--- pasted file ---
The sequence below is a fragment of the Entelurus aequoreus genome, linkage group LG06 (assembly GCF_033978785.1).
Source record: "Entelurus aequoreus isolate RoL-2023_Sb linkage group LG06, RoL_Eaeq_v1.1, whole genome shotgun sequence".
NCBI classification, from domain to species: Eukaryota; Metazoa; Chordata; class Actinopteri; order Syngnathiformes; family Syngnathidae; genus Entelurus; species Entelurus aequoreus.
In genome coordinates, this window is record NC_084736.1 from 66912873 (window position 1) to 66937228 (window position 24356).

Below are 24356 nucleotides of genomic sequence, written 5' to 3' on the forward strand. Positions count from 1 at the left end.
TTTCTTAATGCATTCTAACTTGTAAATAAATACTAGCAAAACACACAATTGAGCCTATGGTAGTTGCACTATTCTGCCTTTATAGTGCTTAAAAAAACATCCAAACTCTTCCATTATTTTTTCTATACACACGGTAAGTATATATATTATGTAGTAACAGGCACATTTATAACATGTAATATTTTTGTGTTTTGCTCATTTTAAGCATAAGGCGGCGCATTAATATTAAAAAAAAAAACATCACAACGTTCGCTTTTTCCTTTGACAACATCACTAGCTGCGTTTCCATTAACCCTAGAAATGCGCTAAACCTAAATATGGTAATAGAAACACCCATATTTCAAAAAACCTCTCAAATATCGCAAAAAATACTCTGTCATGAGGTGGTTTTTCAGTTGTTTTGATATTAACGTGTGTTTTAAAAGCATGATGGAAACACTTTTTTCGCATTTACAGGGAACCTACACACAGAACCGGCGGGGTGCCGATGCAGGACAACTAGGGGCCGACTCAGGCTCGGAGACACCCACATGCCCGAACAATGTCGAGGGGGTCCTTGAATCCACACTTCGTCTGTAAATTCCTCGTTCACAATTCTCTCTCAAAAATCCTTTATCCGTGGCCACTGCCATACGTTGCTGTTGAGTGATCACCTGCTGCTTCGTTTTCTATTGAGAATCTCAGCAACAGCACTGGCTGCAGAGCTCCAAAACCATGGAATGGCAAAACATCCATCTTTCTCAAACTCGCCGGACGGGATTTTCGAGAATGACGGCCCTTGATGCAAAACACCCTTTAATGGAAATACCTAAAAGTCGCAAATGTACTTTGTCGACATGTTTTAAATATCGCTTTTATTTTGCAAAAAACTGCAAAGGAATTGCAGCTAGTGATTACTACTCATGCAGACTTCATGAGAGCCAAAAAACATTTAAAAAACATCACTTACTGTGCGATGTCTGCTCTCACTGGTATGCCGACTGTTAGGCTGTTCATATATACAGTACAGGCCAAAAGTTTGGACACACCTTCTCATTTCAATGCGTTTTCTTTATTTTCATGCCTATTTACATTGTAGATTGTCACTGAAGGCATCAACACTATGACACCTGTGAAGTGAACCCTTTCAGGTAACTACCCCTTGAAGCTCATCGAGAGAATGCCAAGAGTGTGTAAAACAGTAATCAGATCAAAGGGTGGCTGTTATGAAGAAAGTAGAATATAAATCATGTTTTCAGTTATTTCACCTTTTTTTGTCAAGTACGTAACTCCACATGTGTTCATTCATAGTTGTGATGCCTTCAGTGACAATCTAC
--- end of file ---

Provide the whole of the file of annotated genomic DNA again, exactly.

The sequence below is a fragment of the Entelurus aequoreus genome, linkage group LG06 (assembly GCF_033978785.1).
Source record: "Entelurus aequoreus isolate RoL-2023_Sb linkage group LG06, RoL_Eaeq_v1.1, whole genome shotgun sequence".
NCBI classification, from domain to species: Eukaryota; Metazoa; Chordata; class Actinopteri; order Syngnathiformes; family Syngnathidae; genus Entelurus; species Entelurus aequoreus.
In genome coordinates, this window is record NC_084736.1 from 66912873 (window position 1) to 66937228 (window position 24356).

Below are 24356 nucleotides of genomic sequence, written 5' to 3' on the forward strand. Positions count from 1 at the left end.
TTTCTTAATGCATTCTAACTTGTAAATAAATACTAGCAAAACACACAATTGAGCCTATGGTAGTTGCACTATTCTGCCTTTATAGTGCTTAAAAAAACATCCAAACTCTTCCATTATTTTTTCTATACACACGGTAAGTATATATATTATGTAGTAACAGGCACATTTATAACATGTAATATTTTTGTGTTTTGCTCATTTTAAGCATAAGGCGGCGCATTAATATTAAAAAAAAAAACATCACAACGTTCGCTTTTTCCTTTGACAACATCACTAGCTGCGTTTCCATTAACCCTAGAAATGCGCTAAACCTAAATATGGTAATAGAAACACCCATATTTCAAAAAACCTCTCAAATATCGCAAAAAATACTCTGTCATGAGGTGGTTTTTCAGTTGTTTTGATATTAACGTGTGTTTTAAAAGCATGATGGAAACACTTTTTTCGCATTTACAGGGAACCTACACACAGAACCGGCGGGGTGCCGATGCAGGACAACTAGGGGCCGACTCAGGCTCGGAGACACCCACATGCCCGAACAATGTCGAGGGGGTCCTTGAATCCACACTTCGTCTGTAAATTCCTCGTTCACAATTCTCTCTCAAAAATCCTTTATCCGTGGCCACTGCCATACGTTGCTGTTGAGTGATCACCTGCTGCTTCGTTTTCTATTGAGAATCTCAGCAACAGCACTGGCTGCAGAGCTCCAAAACCATGGAATGGCAAAACATCCATCTTTCTCAAACTCGCCGGACGGGATTTTCGAGAATGACGGCCCTTGATGCAAAACACCCTTTAATGGAAATACCTAAAAGTCGCAAATGTACTTTGTCGACATGTTTTAAATATCGCTTTTATTTTGCAAAAAACTGCAAAGGAATTGCAGCTAGTGATTACTACTCATGCAGACTTCATGAGAGCCAAAAAACATTTAAAAAACATCACTTACTGTGCGATGTCTGCTCTCACTGGTATGCCGACTGTTAGGCTGTTCATATATACAGTACAGGCCAAAAGTTTGGACACACCTTCTCATTTCAATGCGTTTTCTTTATTTTCATGCCTATTTACATTGTAGATTGTCACTGAAGGCATCAACACTATGACACCTGTGAAGTGAACCCTTTCAGGTAACTACCCCTTGAAGCTCATCGAGAGAATGCCAAGAGTGTGTAAAACAGTAATCAGATCAAAGGGTGGCTGTTATGAAGAAAGTAGAATATAAATCATGTTTTCAGTTATTTCACCTTTTTTTGTCAAGTACGTAACTCCACATGTGTTCATTCATAGTTGTGATGCCTTCAGTGACAATCTAC